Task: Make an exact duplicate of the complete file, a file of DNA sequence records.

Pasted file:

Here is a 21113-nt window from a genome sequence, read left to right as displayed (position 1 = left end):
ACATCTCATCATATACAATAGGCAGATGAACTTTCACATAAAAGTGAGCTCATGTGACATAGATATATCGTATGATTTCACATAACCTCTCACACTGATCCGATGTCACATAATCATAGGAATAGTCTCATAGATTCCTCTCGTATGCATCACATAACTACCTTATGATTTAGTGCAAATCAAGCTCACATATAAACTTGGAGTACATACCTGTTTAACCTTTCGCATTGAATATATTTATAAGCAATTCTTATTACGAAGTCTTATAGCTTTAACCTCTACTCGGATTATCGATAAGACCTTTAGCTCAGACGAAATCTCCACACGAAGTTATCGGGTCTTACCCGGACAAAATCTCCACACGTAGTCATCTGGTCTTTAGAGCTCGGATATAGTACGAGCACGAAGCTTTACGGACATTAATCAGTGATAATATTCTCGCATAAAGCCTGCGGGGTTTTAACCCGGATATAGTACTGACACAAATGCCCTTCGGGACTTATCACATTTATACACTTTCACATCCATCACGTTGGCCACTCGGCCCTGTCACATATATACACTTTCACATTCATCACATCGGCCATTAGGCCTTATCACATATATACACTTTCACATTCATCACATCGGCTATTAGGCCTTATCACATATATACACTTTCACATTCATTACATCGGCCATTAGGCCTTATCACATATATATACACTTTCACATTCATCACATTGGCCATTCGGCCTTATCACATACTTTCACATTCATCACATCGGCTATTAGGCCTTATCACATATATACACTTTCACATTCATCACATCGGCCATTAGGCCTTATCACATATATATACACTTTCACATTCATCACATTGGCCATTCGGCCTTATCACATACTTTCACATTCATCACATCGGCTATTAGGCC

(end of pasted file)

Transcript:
Here is a 21113-nt window from a genome sequence, read left to right as displayed (position 1 = left end):
ACATCTCATCATATACAATAGGCAGATGAACTTTCACATAAAAGTGAGCTCATGTGACATAGATATATCGTATGATTTCACATAACCTCTCACACTGATCCGATGTCACATAATCATAGGAATAGTCTCATAGATTCCTCTCGTATGCATCACATAACTACCTTATGATTTAGTGCAAATCAAGCTCACATATAAACTTGGAGTACATACCTGTTTAACCTTTCGCATTGAATATATTTATAAGCAATTCTTATTACGAAGTCTTATAGCTTTAACCTCTACTCGGATTATCGATAAGACCTTTAGCTCAGACGAAATCTCCACACGAAGTTATCGGGTCTTACCCGGACAAAATCTCCACACGTAGTCATCTGGTCTTTAGAGCTCGGATATAGTACGAGCACGAAGCTTTACGGACATTAATCAGTGATAATATTCTCGCATAAAGCCTGCGGGGTTTTAACCCGGATATAGTACTGACACAAATGCCCTTCGGGACTTATCACATTTATACACTTTCACATCCATCACGTTGGCCACTCGGCCCTGTCACATATATACACTTTCACATTCATCACATCGGCCATTAGGCCTTATCACATATATACACTTTCACATTCATCACATCGGCTATTAGGCCTTATCACATATATACACTTTCACATTCATTACATCGGCCATTAGGCCTTATCACATATATATACACTTTCACATTCATCACATTGGCCATTCGGCCTTATCACATACTTTCACATTCATCACATCGGCTATTAGGCCTTATCACATATATACACTTTCACATTCATCACATCGGCCATTAGGCCTTATCACATATATATACACTTTCACATTCATCACATTGGCCATTCGGCCTTATCACATACTTTCACATTCATCACATCGGCTATTAGGCC